There’s a new push in Congress to allow mountain bikers access to wilderness areas.
Last week, a house committee approved a measure that would amend the Wilderness Act. The bill would allow mountain bikes in wilderness areas, setting up another legislative battle about shared use on public lands.
The Wilderness Act of 1964 has allowed the protection of millions of acres across the United States. Idaho has several areas within its borders, earning it the title of “the wilderness state.”
But to Craig Gehrke with the Wilderness Society, letting mountain bikers recreate in these areas could erode the purpose of the 53-year-old law.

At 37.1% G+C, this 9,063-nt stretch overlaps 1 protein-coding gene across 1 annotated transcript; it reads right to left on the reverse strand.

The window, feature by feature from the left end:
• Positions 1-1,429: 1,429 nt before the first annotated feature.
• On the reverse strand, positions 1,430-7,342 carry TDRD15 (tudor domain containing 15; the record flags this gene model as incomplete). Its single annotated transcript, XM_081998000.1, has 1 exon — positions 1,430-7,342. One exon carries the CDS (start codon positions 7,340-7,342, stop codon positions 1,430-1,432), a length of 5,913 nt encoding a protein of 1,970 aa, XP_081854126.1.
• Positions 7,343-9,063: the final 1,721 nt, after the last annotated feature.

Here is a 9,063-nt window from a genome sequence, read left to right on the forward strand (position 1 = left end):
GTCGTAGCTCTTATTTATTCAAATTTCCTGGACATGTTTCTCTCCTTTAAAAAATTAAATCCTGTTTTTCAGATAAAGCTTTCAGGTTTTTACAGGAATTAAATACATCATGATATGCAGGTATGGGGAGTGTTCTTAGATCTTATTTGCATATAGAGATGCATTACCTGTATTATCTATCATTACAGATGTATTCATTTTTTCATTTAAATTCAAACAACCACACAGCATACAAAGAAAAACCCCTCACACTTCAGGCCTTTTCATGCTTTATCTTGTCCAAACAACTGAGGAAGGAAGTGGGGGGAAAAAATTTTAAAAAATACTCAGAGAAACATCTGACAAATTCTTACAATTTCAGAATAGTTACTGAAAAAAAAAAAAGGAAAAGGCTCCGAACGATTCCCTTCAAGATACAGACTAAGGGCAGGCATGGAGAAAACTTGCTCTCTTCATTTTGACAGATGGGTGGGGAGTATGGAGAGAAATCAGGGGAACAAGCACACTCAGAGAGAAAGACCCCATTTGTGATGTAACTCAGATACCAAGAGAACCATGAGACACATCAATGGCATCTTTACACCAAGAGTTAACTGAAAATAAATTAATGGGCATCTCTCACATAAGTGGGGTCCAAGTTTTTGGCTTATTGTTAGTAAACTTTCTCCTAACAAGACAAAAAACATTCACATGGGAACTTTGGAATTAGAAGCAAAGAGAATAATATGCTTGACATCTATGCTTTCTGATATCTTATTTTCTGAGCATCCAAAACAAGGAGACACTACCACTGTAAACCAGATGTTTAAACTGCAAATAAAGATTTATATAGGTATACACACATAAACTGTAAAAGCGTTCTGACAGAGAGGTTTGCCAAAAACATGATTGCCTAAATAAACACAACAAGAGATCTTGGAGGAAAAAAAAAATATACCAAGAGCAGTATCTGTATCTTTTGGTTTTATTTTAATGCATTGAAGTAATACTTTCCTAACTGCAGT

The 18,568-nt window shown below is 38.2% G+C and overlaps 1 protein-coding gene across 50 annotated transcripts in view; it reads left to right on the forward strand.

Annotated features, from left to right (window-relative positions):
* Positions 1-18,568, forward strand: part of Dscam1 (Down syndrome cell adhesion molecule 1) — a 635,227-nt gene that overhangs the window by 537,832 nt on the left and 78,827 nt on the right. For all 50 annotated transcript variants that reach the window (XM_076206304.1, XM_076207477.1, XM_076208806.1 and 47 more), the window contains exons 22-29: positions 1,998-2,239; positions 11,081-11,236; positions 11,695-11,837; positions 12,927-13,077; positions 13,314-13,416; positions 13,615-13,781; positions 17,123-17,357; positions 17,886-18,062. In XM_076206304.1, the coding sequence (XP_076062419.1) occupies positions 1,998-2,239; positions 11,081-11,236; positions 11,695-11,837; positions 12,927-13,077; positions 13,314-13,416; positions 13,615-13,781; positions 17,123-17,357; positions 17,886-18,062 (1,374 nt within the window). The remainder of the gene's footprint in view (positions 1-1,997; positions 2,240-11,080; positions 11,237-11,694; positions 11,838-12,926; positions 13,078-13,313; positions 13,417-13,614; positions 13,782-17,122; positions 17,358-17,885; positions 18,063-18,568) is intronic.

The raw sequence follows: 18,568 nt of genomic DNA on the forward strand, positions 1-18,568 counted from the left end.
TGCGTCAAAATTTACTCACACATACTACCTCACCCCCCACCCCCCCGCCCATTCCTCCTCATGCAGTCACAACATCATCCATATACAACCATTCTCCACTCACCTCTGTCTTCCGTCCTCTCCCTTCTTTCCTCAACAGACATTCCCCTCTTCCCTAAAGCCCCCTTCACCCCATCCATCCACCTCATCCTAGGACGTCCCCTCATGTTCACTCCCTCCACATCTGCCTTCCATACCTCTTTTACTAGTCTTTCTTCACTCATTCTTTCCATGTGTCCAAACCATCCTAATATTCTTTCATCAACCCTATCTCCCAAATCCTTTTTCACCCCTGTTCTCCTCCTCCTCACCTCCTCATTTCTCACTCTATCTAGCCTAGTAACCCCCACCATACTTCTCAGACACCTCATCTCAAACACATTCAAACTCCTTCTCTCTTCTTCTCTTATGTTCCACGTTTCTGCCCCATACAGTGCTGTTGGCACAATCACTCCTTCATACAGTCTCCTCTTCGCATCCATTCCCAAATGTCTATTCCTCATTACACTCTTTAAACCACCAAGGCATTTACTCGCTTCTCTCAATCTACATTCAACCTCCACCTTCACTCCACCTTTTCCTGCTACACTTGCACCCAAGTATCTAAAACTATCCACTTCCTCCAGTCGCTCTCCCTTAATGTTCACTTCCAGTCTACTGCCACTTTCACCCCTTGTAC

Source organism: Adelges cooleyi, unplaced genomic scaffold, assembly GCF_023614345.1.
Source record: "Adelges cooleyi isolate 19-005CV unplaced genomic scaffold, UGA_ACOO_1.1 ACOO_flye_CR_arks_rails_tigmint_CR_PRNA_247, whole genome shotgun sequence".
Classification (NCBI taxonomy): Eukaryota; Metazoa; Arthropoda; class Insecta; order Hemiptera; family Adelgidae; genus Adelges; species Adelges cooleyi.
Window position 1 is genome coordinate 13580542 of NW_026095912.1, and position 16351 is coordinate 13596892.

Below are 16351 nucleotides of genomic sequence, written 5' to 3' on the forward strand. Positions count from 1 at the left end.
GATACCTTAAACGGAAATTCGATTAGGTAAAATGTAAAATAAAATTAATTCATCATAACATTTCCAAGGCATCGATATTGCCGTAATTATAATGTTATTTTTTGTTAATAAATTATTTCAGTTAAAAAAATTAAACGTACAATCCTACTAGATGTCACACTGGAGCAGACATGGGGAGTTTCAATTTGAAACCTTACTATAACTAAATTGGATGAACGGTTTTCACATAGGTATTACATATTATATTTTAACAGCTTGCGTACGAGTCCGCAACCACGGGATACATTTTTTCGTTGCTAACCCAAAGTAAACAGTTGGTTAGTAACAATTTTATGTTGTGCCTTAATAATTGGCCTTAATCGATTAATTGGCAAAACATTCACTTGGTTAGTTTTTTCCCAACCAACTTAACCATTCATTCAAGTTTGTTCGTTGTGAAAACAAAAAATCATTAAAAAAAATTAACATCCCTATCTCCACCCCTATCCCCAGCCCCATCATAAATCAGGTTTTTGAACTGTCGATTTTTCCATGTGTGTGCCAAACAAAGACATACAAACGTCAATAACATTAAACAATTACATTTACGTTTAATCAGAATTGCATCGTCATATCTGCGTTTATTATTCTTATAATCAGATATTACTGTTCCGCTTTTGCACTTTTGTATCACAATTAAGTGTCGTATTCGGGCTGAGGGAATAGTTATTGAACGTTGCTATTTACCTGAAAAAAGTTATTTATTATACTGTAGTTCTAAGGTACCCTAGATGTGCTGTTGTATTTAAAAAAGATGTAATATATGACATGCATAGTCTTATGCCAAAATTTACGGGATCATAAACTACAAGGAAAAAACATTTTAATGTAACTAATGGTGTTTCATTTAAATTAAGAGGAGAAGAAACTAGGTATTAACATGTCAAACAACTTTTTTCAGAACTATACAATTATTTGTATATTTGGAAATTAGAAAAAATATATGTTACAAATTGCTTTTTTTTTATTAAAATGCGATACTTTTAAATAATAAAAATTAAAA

“These are places we set aside for their primitive nature," says Gehrke. "And for people to go in and experience them not in a mechanical way but basically on foot or on horseback, kind of a preservation of the first experiences pioneers had in these places.”
Gehrke points out that the law explicitly bars “mechanical transport.”
But some Idaho groups are cheering the bill. The Idaho Statesman reports the president of the Southwest Idaho Mountain Bike Association says the measure would bring younger mountain bikers into the conservation movement.
It’s not clear when the bill may come up for a vote on the House floor, but Gehrke says the Wilderness Society will lobby Congressman Mike Simpson to vote against it.
Find reporter Frankie Barnhill on Twitter @FABarnhill
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